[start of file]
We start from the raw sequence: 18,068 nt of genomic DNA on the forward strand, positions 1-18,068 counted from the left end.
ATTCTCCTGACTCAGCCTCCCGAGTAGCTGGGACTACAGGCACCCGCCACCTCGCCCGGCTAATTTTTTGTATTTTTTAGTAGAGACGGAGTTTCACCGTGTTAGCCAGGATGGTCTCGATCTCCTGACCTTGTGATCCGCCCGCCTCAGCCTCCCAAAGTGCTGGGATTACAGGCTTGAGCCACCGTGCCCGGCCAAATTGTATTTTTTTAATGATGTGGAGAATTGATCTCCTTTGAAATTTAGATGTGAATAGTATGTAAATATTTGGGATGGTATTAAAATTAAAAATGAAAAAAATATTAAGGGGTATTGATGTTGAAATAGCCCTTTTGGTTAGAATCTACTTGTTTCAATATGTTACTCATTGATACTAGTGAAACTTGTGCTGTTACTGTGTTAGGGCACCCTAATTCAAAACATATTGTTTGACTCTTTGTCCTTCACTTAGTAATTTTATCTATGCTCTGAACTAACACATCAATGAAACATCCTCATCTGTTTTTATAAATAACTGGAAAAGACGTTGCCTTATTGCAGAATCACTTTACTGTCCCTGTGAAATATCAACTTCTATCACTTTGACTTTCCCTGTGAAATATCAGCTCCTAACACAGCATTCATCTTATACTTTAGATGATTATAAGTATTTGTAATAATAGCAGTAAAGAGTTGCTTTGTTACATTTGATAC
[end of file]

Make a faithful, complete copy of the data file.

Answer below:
We start from the raw sequence: 18,068 nt of genomic DNA on the forward strand, positions 1-18,068 counted from the left end.
ATTCTCCTGACTCAGCCTCCCGAGTAGCTGGGACTACAGGCACCCGCCACCTCGCCCGGCTAATTTTTTGTATTTTTTAGTAGAGACGGAGTTTCACCGTGTTAGCCAGGATGGTCTCGATCTCCTGACCTTGTGATCCGCCCGCCTCAGCCTCCCAAAGTGCTGGGATTACAGGCTTGAGCCACCGTGCCCGGCCAAATTGTATTTTTTTAATGATGTGGAGAATTGATCTCCTTTGAAATTTAGATGTGAATAGTATGTAAATATTTGGGATGGTATTAAAATTAAAAATGAAAAAAATATTAAGGGGTATTGATGTTGAAATAGCCCTTTTGGTTAGAATCTACTTGTTTCAATATGTTACTCATTGATACTAGTGAAACTTGTGCTGTTACTGTGTTAGGGCACCCTAATTCAAAACATATTGTTTGACTCTTTGTCCTTCACTTAGTAATTTTATCTATGCTCTGAACTAACACATCAATGAAACATCCTCATCTGTTTTTATAAATAACTGGAAAAGACGTTGCCTTATTGCAGAATCACTTTACTGTCCCTGTGAAATATCAACTTCTATCACTTTGACTTTCCCTGTGAAATATCAGCTCCTAACACAGCATTCATCTTATACTTTAGATGATTATAAGTATTTGTAATAATAGCAGTAAAGAGTTGCTTTGTTACATTTGATAC